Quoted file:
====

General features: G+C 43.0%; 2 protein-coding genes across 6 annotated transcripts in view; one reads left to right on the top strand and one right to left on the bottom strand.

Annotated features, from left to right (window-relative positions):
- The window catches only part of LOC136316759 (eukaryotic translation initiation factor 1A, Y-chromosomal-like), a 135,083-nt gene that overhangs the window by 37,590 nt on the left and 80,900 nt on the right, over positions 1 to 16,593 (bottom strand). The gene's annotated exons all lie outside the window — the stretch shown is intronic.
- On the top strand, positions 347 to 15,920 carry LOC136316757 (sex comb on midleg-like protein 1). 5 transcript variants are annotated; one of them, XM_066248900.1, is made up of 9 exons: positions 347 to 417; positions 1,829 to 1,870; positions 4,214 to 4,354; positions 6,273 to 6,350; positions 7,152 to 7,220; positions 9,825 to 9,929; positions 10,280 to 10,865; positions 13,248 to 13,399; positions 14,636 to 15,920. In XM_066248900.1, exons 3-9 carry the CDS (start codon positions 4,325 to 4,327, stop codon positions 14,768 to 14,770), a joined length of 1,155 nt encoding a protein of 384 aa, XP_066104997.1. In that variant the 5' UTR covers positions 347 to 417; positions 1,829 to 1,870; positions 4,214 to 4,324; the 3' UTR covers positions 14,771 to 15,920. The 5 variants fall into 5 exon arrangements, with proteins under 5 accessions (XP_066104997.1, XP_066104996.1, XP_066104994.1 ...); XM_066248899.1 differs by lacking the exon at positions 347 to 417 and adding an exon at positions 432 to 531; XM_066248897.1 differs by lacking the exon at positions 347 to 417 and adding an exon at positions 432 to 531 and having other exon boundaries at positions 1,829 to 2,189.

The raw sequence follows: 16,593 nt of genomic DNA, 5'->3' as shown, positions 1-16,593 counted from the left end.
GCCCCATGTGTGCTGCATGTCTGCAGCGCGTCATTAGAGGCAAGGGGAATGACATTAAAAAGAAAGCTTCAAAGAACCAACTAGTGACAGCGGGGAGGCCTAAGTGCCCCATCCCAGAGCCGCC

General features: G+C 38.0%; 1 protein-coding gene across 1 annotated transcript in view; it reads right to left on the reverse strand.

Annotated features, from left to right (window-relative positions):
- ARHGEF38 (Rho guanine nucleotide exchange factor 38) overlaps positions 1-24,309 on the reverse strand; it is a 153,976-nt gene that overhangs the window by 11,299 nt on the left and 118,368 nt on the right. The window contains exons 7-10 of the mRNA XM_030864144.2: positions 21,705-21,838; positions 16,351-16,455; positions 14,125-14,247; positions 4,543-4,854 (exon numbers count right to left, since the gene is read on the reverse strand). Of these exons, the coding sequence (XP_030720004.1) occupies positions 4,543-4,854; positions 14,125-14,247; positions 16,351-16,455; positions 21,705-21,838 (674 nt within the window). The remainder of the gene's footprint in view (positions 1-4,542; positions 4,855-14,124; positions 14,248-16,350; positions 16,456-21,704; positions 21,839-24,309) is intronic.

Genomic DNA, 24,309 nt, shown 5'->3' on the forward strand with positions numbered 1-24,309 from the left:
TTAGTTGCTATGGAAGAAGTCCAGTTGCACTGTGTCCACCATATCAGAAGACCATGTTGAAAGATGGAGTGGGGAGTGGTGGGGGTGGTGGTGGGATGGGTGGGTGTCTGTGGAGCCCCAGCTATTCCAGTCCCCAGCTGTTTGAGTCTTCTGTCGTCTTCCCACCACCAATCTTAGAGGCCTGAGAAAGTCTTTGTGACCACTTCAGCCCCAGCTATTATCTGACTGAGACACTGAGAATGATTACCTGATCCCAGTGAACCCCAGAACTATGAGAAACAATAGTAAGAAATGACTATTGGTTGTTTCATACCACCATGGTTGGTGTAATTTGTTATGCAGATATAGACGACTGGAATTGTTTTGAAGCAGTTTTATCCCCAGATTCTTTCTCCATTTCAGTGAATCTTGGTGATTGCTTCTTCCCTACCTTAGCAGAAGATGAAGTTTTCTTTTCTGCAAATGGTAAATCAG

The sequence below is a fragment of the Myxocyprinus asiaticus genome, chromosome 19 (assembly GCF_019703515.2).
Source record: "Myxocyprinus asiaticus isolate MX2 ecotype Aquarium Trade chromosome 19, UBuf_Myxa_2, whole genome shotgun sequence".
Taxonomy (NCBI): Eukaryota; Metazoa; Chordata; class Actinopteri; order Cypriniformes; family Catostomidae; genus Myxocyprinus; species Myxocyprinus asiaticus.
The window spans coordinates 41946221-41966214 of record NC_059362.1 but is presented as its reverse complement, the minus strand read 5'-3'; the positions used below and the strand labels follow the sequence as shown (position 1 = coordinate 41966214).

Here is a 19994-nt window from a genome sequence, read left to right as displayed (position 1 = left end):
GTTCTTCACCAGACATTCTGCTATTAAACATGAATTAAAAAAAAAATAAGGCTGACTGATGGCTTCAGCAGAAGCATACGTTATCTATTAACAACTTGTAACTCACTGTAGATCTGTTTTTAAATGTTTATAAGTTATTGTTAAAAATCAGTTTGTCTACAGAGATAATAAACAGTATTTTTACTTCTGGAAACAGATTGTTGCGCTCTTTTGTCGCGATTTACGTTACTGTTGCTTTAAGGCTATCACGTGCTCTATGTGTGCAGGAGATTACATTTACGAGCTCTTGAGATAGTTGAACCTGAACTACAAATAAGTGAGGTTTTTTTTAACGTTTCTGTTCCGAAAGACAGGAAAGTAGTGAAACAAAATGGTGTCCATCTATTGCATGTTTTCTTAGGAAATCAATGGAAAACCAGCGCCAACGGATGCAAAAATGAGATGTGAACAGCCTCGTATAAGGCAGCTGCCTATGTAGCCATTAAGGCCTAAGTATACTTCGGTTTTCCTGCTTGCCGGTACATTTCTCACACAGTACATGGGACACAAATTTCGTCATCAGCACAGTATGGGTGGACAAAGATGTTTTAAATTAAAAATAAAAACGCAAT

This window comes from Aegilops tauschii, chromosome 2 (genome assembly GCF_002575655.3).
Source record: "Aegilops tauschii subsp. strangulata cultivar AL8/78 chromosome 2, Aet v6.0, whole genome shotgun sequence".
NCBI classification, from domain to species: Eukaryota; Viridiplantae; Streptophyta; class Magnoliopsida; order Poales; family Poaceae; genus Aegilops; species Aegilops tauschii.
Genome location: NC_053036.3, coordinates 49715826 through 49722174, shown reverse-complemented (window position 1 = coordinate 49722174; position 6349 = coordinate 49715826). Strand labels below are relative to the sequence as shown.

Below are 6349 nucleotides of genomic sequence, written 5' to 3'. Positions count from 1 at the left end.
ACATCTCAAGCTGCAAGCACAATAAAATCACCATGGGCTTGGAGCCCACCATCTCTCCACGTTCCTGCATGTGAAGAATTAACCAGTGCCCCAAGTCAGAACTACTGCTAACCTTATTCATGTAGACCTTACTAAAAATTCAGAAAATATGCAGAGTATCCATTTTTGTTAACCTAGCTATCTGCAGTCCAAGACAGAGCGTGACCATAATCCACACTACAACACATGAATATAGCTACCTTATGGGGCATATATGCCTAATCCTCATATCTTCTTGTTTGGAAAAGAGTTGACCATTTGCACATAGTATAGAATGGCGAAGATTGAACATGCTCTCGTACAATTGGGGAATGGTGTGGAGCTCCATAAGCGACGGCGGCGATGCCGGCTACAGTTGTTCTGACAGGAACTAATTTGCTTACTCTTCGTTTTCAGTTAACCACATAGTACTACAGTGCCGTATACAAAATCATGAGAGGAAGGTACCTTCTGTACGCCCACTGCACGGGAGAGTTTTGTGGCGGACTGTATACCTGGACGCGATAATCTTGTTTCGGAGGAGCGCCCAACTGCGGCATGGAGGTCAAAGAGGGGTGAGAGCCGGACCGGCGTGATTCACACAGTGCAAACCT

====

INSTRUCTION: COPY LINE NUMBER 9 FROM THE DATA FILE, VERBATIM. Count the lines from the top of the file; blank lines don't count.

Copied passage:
- ARHGEF38 (Rho guanine nucleotide exchange factor 38) overlaps positions 1-24,309 on the reverse strand; it is a 153,976-nt gene that overhangs the window by 11,299 nt on the left and 118,368 nt on the right. The window contains exons 7-10 of the mRNA XM_030864144.2: positions 21,705-21,838; positions 16,351-16,455; positions 14,125-14,247; positions 4,543-4,854 (exon numbers count right to left, since the gene is read on the reverse strand). Of these exons, the coding sequence (XP_030720004.1) occupies positions 4,543-4,854; positions 14,125-14,247; positions 16,351-16,455; positions 21,705-21,838 (674 nt within the window). The remainder of the gene's footprint in view (positions 1-4,542; positions 4,855-14,124; positions 14,248-16,350; positions 16,456-21,704; positions 21,839-24,309) is intronic.